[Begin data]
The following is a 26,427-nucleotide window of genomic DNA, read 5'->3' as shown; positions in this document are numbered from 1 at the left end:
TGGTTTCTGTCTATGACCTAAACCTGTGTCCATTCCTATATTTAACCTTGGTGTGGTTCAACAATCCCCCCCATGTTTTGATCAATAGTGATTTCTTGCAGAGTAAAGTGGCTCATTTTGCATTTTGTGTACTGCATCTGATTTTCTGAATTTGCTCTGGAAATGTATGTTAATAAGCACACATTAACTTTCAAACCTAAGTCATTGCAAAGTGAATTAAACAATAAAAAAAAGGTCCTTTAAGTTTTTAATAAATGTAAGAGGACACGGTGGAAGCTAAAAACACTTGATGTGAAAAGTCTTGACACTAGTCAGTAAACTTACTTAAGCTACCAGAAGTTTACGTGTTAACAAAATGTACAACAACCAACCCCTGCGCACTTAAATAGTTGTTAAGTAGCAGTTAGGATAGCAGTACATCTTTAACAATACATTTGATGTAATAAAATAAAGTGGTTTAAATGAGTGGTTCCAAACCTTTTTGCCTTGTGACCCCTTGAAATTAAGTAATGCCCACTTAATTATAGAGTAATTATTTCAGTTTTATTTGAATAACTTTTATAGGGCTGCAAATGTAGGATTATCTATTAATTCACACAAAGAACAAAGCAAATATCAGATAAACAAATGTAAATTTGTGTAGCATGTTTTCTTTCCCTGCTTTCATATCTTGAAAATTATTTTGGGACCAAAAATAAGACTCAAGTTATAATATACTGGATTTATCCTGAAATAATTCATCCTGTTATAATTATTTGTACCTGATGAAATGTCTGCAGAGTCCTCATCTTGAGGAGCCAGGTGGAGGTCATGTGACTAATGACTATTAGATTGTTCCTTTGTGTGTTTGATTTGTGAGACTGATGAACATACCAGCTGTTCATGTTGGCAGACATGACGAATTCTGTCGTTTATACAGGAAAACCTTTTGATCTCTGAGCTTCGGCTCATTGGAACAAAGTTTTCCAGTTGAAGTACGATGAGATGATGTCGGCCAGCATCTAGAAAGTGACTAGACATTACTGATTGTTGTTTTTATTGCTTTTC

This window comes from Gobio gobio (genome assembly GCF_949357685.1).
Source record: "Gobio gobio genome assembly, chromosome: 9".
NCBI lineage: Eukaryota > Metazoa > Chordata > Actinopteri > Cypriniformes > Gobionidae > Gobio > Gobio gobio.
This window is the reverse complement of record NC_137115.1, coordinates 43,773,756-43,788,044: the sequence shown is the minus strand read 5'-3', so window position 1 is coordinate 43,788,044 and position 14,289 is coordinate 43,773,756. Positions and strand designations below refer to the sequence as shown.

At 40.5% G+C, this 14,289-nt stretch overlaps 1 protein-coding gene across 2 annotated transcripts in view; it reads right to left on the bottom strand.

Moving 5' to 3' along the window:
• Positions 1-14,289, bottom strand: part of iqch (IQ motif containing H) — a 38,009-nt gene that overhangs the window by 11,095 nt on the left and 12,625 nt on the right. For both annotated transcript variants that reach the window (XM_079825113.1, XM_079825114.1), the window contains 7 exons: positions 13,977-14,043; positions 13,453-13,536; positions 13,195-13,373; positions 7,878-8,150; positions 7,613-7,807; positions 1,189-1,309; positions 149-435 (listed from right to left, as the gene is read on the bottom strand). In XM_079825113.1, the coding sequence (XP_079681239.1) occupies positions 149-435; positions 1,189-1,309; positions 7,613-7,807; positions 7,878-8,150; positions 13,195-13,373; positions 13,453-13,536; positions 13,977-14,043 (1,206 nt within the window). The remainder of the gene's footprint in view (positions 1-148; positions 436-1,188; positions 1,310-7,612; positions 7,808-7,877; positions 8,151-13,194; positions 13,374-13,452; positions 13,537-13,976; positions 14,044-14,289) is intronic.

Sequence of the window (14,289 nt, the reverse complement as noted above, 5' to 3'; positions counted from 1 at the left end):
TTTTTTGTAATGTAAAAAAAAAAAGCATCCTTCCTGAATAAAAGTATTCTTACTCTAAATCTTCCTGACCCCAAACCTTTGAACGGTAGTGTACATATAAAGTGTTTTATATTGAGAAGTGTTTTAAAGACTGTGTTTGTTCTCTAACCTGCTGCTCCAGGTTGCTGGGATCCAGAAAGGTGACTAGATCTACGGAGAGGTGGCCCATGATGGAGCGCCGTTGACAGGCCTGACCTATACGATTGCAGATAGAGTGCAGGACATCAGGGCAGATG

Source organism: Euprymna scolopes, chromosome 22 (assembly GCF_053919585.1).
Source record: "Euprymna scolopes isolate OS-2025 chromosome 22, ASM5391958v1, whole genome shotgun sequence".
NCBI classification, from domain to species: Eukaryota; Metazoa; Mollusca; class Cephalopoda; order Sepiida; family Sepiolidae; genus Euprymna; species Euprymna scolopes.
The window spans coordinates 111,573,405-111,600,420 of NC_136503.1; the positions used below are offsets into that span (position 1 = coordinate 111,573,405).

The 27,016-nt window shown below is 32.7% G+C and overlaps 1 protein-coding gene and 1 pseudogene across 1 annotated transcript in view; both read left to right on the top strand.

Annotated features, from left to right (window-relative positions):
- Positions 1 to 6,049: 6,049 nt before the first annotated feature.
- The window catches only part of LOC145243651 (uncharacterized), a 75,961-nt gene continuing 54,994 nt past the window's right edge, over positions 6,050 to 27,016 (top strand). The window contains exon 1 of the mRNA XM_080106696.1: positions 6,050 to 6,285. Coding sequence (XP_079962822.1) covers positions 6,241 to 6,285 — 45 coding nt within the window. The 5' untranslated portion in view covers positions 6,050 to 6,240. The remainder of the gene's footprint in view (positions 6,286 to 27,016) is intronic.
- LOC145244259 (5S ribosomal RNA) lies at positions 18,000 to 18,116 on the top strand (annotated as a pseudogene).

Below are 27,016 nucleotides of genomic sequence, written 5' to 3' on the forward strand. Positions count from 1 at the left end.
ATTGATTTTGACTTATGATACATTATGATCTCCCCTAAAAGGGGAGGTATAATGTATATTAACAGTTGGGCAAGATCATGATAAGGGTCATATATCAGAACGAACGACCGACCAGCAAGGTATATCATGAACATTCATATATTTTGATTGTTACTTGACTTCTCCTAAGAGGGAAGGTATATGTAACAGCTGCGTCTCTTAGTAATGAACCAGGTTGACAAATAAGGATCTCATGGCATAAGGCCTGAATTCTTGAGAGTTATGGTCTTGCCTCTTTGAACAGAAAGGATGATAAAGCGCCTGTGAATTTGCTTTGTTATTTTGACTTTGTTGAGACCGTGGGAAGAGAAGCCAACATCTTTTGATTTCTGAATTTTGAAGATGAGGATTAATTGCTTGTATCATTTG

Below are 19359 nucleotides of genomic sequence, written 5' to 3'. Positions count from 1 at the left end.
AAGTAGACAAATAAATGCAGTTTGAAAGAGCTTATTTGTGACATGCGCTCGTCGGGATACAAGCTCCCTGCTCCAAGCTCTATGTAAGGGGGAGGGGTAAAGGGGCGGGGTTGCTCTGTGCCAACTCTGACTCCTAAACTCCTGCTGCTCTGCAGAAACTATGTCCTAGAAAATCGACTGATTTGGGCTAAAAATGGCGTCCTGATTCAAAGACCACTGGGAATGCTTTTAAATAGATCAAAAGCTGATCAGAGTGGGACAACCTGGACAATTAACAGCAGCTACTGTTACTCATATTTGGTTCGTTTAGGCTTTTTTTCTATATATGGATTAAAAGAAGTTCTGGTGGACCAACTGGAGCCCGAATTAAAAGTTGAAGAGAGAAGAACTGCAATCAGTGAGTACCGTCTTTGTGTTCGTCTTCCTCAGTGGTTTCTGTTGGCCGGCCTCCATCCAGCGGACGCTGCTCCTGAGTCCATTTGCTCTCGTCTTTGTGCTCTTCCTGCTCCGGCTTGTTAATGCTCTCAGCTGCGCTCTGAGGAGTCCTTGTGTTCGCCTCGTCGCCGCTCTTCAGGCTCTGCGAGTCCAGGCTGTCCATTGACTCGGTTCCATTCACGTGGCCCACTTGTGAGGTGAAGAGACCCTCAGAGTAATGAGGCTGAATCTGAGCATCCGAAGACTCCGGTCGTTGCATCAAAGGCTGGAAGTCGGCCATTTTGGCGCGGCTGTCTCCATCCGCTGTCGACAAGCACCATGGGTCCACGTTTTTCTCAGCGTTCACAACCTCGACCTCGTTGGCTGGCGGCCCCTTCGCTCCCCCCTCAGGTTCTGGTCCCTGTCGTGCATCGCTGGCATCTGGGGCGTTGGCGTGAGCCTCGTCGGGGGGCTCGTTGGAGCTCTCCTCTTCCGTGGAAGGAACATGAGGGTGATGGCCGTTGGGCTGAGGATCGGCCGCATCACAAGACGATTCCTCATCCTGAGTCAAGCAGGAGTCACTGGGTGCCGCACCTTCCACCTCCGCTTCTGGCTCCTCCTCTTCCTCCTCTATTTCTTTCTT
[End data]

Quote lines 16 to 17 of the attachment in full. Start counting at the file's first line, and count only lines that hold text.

The 27,016-nt window shown below is 32.7% G+C and overlaps 1 protein-coding gene and 1 pseudogene across 1 annotated transcript in view; both read left to right on the top strand.

Annotated features, from left to right (window-relative positions):